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The BBC's Nicola Carslaw
"The producers want a judicial review"
 real 28k

Tuesday, 11 July, 2000, 23:33 GMT 00:33 UK
Court action over Ribena claims
Ribena ToothKind
The ASA says the drink can still cause tooth decay
An Advertising Standards Authority (ASA) ruling against a fruit drink maker is to be challenged in the High Court.

SmithKline Beecham, which manufactures "Ribena ToothKind" has been carpeted by the authority for advertisements saying the drink did not encourage tooth decay.

The ASA, which carried out a two-year investigation, was also critical of a poster showing bottles of the product in place of bristles on a toothbrush.

The ASA said that the claims were misleading, as the drink was simply less harmful than other sugary drinks, rather than not harmful at all.

Chris Reed, of the ASA, said: "We studied all the available evidence and SmithKline Beecham could not prove that it does not encourage tooth decay."

However, the drink has been sanctioned by the British Dental Association.

SmithKline Beecham has been given permission to apply for judicial review of the ruling in the High Court.

And the British Dental Association is standing by its "accreditation" of the drink - it claims the ASA did not take advice from the UK's leading experts.

The ASA was prompted by complaints from pressure groups such as Action and Information on Sugar.

The consumer magazine Which? also called on the BDA to withdraw its support for the drink.

Lower sugar levels

It found there were still high levels of sugar in the drink, although not as high as in some other drinks aimed at children.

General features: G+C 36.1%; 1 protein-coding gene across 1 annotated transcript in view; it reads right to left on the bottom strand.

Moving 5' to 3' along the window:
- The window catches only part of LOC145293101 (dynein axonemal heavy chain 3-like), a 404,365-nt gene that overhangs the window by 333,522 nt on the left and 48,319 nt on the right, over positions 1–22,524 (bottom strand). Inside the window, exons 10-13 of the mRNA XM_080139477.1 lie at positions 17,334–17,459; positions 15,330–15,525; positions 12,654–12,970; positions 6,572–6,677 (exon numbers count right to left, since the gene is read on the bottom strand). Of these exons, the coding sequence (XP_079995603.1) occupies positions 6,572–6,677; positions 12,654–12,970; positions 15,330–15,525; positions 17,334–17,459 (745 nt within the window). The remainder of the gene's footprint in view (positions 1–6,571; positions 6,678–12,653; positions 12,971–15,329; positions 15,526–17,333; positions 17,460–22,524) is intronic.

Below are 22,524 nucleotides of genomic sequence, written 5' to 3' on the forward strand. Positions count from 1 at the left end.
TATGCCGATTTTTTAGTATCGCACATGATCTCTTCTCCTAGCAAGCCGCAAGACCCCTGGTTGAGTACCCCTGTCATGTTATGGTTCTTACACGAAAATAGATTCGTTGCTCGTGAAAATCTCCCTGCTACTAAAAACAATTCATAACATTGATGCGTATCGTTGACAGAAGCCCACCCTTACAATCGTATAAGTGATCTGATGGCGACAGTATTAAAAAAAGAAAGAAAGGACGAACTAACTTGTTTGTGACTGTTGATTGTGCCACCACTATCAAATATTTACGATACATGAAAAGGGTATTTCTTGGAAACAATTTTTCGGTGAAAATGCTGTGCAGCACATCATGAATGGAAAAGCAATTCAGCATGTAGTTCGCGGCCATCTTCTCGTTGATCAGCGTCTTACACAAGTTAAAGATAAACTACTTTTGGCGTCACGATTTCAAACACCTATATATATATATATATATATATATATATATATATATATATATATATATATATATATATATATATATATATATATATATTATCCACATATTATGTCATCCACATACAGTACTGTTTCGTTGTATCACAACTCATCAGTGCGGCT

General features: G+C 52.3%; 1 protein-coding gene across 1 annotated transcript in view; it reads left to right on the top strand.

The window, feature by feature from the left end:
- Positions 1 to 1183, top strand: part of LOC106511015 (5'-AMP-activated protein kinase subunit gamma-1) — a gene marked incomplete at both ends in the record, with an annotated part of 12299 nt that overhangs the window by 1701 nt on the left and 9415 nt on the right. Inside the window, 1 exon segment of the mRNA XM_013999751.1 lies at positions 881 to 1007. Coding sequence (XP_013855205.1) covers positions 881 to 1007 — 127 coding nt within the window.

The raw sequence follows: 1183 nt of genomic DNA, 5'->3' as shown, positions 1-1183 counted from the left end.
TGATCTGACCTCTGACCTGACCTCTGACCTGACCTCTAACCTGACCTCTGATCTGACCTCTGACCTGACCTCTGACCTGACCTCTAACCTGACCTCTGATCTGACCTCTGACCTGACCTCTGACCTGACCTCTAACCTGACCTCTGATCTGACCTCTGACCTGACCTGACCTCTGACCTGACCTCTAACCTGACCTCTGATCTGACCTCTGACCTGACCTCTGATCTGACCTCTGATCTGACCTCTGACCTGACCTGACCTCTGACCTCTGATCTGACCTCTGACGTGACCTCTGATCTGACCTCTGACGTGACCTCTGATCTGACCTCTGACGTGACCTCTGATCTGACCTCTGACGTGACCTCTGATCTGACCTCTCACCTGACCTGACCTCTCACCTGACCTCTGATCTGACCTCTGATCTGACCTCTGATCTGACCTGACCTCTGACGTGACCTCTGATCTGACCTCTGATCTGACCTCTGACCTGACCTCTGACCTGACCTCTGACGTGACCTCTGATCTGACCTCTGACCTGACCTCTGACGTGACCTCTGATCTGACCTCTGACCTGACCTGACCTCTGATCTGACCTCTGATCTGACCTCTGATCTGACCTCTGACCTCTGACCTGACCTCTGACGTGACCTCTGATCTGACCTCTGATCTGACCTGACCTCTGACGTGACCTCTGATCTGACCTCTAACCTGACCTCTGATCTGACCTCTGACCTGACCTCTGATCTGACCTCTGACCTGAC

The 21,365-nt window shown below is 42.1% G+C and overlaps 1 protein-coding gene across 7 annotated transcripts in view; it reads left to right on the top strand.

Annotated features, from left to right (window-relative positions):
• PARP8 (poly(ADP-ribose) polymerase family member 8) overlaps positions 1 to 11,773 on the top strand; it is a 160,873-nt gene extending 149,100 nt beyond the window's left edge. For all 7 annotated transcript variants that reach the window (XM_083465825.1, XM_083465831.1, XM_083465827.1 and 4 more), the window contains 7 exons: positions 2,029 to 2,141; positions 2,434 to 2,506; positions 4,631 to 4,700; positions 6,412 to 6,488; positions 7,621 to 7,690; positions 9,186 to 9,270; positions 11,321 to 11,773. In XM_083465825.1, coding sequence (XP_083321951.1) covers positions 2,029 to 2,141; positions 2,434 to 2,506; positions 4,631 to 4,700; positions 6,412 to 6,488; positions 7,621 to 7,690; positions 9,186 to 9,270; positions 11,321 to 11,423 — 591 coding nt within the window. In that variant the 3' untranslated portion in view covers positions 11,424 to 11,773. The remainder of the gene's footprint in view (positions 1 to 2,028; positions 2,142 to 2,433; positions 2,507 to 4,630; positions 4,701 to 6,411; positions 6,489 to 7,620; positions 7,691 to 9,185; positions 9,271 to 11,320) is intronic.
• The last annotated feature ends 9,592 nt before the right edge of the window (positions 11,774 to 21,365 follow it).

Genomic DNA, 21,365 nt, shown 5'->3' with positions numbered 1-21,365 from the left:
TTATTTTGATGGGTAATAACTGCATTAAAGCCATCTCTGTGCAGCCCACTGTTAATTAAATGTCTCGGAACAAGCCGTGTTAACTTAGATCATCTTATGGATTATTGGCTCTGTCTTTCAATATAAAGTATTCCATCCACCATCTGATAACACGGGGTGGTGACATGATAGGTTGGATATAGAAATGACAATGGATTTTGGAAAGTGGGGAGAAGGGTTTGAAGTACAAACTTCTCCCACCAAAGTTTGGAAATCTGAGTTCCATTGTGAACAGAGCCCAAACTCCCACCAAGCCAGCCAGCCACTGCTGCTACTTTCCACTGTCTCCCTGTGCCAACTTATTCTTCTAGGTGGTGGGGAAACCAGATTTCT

The BDA says that the presence of additional calcium in this type of Ribena has a protective effect not taken into account by the ASA.

Dr Geoff Craig, chair of the BDA's health and science committee, said: "The ASA's decision will not affect the BDA's support for a soft drink that dentists can recommend with confidence."

The dental health of the UK's children has long been a source of concern to dentists, with sugary drinks blamed for high levels of decay.

As many as 28% of three to four year olds in the government's recent diet and nutrition survey had evidence of some dental erosion.

The BDA itself recommends that milk and water are the two most recommended drinks parents should be giving to children.

SmithKline Beecham says the blackcurrants it grows and the process it uses to develop the product mean the drink does not encourage tooth decay - and says it has 1,200 pages of scientific data to substantiate its claim.

Graham Neale, from the company, said: "Leading oral health scientists have reviewed all the data and they completely support all our claims so we are not changing anything."

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